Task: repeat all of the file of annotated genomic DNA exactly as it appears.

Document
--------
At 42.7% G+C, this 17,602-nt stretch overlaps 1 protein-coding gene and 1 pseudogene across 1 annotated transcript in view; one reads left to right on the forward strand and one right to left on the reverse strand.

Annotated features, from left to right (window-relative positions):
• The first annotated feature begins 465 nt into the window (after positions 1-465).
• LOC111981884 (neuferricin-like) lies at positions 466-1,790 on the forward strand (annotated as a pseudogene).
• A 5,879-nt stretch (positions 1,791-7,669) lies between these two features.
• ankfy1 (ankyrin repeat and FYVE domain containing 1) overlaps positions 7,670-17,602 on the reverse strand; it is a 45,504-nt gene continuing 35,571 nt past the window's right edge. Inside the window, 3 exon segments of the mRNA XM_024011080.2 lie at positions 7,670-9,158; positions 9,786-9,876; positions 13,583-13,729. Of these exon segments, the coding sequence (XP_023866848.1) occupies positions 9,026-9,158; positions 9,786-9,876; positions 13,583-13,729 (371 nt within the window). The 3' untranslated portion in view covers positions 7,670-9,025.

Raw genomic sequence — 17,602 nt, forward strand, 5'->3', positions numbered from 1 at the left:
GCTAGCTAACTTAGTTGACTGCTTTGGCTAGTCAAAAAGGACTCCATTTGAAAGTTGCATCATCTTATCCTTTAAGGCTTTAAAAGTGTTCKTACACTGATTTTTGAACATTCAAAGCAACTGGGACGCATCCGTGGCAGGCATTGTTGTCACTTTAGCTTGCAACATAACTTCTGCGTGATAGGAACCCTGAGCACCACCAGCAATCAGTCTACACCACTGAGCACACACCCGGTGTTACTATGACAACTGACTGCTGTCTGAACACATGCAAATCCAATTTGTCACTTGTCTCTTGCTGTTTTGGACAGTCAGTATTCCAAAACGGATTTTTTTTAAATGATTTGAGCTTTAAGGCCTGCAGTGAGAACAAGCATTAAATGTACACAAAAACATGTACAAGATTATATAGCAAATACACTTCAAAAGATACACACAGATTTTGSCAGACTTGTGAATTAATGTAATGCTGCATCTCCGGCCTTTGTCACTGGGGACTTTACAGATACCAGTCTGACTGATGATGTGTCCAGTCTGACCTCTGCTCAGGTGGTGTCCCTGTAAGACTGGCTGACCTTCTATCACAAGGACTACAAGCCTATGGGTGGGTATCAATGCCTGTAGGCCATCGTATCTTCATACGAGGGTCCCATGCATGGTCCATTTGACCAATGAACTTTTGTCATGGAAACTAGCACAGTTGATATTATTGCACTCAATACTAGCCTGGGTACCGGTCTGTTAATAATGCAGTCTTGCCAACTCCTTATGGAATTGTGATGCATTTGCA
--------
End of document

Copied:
At 42.7% G+C, this 17,602-nt stretch overlaps 1 protein-coding gene and 1 pseudogene across 1 annotated transcript in view; one reads left to right on the forward strand and one right to left on the reverse strand.

Annotated features, from left to right (window-relative positions):
• The first annotated feature begins 465 nt into the window (after positions 1-465).
• LOC111981884 (neuferricin-like) lies at positions 466-1,790 on the forward strand (annotated as a pseudogene).
• A 5,879-nt stretch (positions 1,791-7,669) lies between these two features.
• ankfy1 (ankyrin repeat and FYVE domain containing 1) overlaps positions 7,670-17,602 on the reverse strand; it is a 45,504-nt gene continuing 35,571 nt past the window's right edge. Inside the window, 3 exon segments of the mRNA XM_024011080.2 lie at positions 7,670-9,158; positions 9,786-9,876; positions 13,583-13,729. Of these exon segments, the coding sequence (XP_023866848.1) occupies positions 9,026-9,158; positions 9,786-9,876; positions 13,583-13,729 (371 nt within the window). The 3' untranslated portion in view covers positions 7,670-9,025.

Raw genomic sequence — 17,602 nt, forward strand, 5'->3', positions numbered from 1 at the left:
GCTAGCTAACTTAGTTGACTGCTTTGGCTAGTCAAAAAGGACTCCATTTGAAAGTTGCATCATCTTATCCTTTAAGGCTTTAAAAGTGTTCKTACACTGATTTTTGAACATTCAAAGCAACTGGGACGCATCCGTGGCAGGCATTGTTGTCACTTTAGCTTGCAACATAACTTCTGCGTGATAGGAACCCTGAGCACCACCAGCAATCAGTCTACACCACTGAGCACACACCCGGTGTTACTATGACAACTGACTGCTGTCTGAACACATGCAAATCCAATTTGTCACTTGTCTCTTGCTGTTTTGGACAGTCAGTATTCCAAAACGGATTTTTTTTAAATGATTTGAGCTTTAAGGCCTGCAGTGAGAACAAGCATTAAATGTACACAAAAACATGTACAAGATTATATAGCAAATACACTTCAAAAGATACACACAGATTTTGSCAGACTTGTGAATTAATGTAATGCTGCATCTCCGGCCTTTGTCACTGGGGACTTTACAGATACCAGTCTGACTGATGATGTGTCCAGTCTGACCTCTGCTCAGGTGGTGTCCCTGTAAGACTGGCTGACCTTCTATCACAAGGACTACAAGCCTATGGGTGGGTATCAATGCCTGTAGGCCATCGTATCTTCATACGAGGGTCCCATGCATGGTCCATTTGACCAATGAACTTTTGTCATGGAAACTAGCACAGTTGATATTATTGCACTCAATACTAGCCTGGGTACCGGTCTGTTAATAATGCAGTCTTGCCAACTCCTTATGGAATTGTGATGCATTTGCA